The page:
Singapore’s hotel industry launched the Jobs Transformation Map (JTM)
on May 18 during the Human Capital Conference 2023 at PARKROYAL on
Beach Road. The event was organised by the Singapore Hotel Association
and showcased how the JTM could enable Singapore’s hotel sector to
continue to grow in a world as technology and global trends reshape
hospitality roles and skills.
The PTM was jointly developed by the Singapore Tourism Board and
Workforce Singapore in consultation with 105 hotels and eight education
institutions. Its delivery was made by a partner of Ernst & Young,
Advisory ASEAN Workforce Advisory leader, Singapore Government &
Public Sector leader, Samir Bedi, during the conference.
Delegates heard about the new roles the “hotels of tomorrow” will
embody, such as hiring talents in sustainability, technologies and
placemaking. The latter role creates meaningful experiences in
partnership with the community.
Speakers honed in on the ways in which new talent can be drawn into the industry.
Bedi said that hotels need to create a new employee value proposition
to future-proof the workforce and “uplift” brand appeal to make the
sector more appealing.
Patsy Ng, Asia Pacific vice president HR, Hilton International Asia
Pacific, said HR and hotel employees need to be the true marketeers of
the industry. She added that technology had to “drive change to
reposition the hospitality industry as an industry of choice and to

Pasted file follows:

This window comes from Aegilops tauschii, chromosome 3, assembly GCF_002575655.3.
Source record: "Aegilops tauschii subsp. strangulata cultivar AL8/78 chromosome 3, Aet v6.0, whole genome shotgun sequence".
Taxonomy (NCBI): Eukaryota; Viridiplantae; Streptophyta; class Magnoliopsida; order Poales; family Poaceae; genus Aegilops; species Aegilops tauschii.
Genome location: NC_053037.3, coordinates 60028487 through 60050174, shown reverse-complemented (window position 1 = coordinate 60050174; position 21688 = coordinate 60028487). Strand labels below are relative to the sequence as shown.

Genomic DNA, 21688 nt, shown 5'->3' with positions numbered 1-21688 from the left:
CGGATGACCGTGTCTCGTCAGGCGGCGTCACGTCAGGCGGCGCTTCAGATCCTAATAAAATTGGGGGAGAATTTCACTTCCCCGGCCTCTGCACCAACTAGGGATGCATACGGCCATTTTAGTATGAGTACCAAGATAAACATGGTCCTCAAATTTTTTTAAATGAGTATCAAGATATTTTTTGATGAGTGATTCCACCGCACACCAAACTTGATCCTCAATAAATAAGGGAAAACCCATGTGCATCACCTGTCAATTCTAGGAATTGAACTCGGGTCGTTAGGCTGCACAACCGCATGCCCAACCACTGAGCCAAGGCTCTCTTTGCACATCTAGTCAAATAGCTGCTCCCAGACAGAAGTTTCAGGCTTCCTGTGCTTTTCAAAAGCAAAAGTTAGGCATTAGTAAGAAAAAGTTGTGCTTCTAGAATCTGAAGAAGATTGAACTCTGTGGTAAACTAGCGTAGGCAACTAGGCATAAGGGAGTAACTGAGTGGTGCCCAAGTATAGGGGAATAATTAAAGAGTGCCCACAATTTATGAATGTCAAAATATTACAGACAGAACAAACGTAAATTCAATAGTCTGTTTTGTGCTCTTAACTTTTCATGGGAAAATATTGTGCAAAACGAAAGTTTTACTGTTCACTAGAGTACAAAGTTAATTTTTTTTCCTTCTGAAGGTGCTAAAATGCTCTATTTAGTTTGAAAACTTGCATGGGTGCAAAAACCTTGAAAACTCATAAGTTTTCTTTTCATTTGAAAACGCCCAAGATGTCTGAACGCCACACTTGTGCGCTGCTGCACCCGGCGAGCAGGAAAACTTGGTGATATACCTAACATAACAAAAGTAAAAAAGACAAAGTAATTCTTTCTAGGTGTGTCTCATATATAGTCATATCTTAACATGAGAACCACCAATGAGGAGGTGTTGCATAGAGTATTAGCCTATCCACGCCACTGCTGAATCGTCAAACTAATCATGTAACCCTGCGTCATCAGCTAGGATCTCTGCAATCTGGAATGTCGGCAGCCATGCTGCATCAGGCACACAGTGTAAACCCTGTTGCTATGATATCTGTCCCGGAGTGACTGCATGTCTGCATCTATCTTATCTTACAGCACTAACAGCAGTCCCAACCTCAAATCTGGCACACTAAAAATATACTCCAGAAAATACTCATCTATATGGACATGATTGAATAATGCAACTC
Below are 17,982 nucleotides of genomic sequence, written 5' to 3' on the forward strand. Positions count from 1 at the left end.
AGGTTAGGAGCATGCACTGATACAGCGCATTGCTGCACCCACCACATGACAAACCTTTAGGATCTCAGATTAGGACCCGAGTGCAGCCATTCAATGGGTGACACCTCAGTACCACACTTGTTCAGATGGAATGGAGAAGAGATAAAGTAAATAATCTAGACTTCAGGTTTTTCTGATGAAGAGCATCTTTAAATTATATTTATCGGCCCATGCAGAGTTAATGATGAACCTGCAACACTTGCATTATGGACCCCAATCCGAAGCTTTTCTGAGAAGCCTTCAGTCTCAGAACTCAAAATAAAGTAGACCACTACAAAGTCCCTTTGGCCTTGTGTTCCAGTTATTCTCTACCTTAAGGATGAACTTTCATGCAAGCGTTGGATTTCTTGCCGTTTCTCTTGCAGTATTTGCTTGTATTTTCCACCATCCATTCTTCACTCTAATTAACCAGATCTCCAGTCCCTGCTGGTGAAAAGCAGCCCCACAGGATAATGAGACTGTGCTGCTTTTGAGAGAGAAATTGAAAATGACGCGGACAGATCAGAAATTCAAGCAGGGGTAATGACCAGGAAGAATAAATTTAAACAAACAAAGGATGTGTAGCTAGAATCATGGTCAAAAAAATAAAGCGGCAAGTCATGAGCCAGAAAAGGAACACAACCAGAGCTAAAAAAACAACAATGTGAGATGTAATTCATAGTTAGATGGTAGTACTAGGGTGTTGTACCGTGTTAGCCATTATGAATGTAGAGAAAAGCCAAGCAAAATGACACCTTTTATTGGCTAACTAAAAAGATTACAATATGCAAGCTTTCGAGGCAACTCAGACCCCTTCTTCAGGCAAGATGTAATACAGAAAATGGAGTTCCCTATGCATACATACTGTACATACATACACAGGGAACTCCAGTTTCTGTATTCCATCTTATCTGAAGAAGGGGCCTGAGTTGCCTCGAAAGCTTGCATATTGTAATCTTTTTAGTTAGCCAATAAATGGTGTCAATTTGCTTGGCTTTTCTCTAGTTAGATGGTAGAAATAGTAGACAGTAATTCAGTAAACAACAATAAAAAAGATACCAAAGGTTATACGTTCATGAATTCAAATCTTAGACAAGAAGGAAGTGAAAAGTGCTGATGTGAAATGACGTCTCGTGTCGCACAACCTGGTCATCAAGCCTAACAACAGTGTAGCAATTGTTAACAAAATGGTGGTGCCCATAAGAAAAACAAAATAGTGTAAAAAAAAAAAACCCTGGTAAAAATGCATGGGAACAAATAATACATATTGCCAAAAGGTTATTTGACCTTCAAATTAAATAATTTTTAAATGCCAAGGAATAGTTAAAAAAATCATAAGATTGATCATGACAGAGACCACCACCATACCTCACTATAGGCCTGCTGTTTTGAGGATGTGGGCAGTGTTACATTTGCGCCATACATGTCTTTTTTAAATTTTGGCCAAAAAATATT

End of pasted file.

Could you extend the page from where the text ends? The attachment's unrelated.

enable staff to thrive and stay”.
Global studies have shown that millennials’ top priorities include
choice and flexibility in their careers, but since the hotel industry is
not known for such ideals, leaders need to re-define shift work, for
example. The reluctance to do split shifts can be tackled by leveraging
technology using “smart scheduling” which can calculate different
“permutations of part-time hours” and tap on new workforce segments such
as retirees and people with disabilities because people have different
needs and can work at different hours, said Ng.
Ng said that instead of advertising a job title, the industry needed
to talk about the essence of the job. For example, housekeeping jobs are
not just about cleaning, but about providing guests with a good night’s
sleep, hence creating a “life-transforming experience for guests” and
giving housekeeping compelling roles by deploying technology to assist
This last point was further affirmed by INTERLOCK GROUP’S Kevin Singh, whose company was at the conference to do a live demonstration of how hotel guests can make in-room requests with the help of robots to assist in delivering amenities such as towels. Singh said the robots freed up the time for housekeeping to manage their work more efficiently especially when there is a surge in guest check-ins. He has sold such robots to a five-star hotel in Jakarta.
During the panel discussion, industry overview and career
opportunities sessions, speakers touched on how the industry could
attract new talent from the polytechnics and the tertiary institutions.
Negative internship experiences were cited as issues that had to be
addressed. Interns need to be treated as individuals and hence
internships should be “curated” so that interns can see a career path,
said Andreas Sungaimin, senior vice president, Human Capital and
Development, Pan Pacific Hotels Group.
Arthur Kiong, Far East Hospitality’s CEO, said that streamlining job
functions and providing clearly scoped work helped staff at Far East
Hospitality concept hotels in Sentosa manage customers better. He added
that to draw talent, one needed to breathe meaning into roles and
attract people from the shipyard and warehouse sectors if polytechnic
and tertiary graduate recruits are not responding as desired.